Is COVID-19 more dangerous for kids with asthma? Should they wear face coverings, or will it exacerbate their breathing issues? Are children with asthma more susceptible to developing COVID-19? These are all questions Scott Schroeder, MD Chief of Pediatric Pulmonology and Allergy at Tufts Children's Hospital has been fielding from worried parents over the last few months. We talked with Dr. Schroeder to get answers to these questions and more.
Are children with asthma more susceptible to developing COVID-19?
“There’s no data which suggests that kids with asthma are more susceptible. In fact, children in general seem to be more protected, and the reasons for that are probably multiple,” said Dr. Schroeder. Schroeder says one reason may have to do with the ACE2 receptor, a protein which sits on the surface of many cells in our bodies. People with conditions like diabetes, obesity and heart disease have more of these receptors which may act as a doorway for the virus to enter our bodies. “Kids don’t have as many ACE2 receptors, which suggest it’s harder for COVID-19 to gain entry into a child’s body,” explained Schroeder. “Plus, most children get another type of Coronavirus when they’re young which may offer them some level of protection or immunity.”
Should an asthmatic child wear a face covering? If so, which type is best for him or her?
“We should all be wearing face coverings, and that goes for children or adults with asthma,” said Dr. Schroeder. “Hospital grade masks are better than most cloth options.” Dr. Schroeder stated that the way you wear your face covering is just as important as the type you chose. “It should be worn over the nose, over the mouth and under the chin. Look for face coverings with multiple layers. While wearing a gaiter isn’t as effective as other face coverings, it is better than not wearing one at all. I know that many children are worried about infecting their grandparents or older adults, so encourage them to wear their face coverings when they are around them.” Dr. Schroeder also noted that when most adults cough, we can propel and spread phlegm or aerosol drops at 60 MPH. “Most kids cannot generate that amount of expiratory force but they should still wear their face coverings when recommended."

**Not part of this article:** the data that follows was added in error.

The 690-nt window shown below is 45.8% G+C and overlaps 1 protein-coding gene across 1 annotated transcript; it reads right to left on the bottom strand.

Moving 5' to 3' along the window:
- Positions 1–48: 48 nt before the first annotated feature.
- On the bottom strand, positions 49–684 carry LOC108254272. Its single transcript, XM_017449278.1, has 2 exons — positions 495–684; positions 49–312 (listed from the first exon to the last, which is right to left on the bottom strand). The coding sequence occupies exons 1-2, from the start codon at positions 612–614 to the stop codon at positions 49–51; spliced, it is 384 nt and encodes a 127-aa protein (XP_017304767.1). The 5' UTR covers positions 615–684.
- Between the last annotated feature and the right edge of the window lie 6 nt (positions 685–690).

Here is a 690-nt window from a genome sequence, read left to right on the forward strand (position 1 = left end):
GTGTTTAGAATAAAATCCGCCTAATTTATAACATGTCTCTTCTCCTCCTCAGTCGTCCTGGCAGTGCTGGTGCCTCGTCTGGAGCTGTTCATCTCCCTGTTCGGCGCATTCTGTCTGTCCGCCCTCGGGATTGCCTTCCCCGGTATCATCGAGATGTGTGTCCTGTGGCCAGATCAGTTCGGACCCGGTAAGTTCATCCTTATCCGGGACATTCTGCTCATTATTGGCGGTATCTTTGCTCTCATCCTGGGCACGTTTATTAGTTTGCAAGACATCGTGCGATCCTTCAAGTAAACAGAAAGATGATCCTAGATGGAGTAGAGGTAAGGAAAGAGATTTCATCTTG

Do you recommend the COVID-19 vaccine for asthmatic children?
“I absolutely recommend that everyone get the vaccine when it becomes available to them,” Dr. Schroeder stated. “This goes for children with asthma, too. It’s important that the public understand that vaccines are incredibly safe. We haven’t seen outbreaks of whooping cough, tetanus or diphtheria because of those vaccines. As Nelson Mandela said, ‘We are a global economy and if one of us is not safe, then none of us are safe.’”
Is it safe for a child with asthma to visit the hospital or doctor’s office right now?
“I want to stress the importance of seeing your physician when warranted,” said Dr. Schroeder. “Hospitals are taking all necessary precautions to ensure you’re safe when you must visit one. This includes increased sanitation and making sure everyone who enters is given a clean mask upon arrival. Tufts Children’s has taken every step to ensure patients and families are safe when they come here for an appointment. The danger doesn’t come from visiting the hospital, but rather from avoiding it when you or your child needs to be seen.”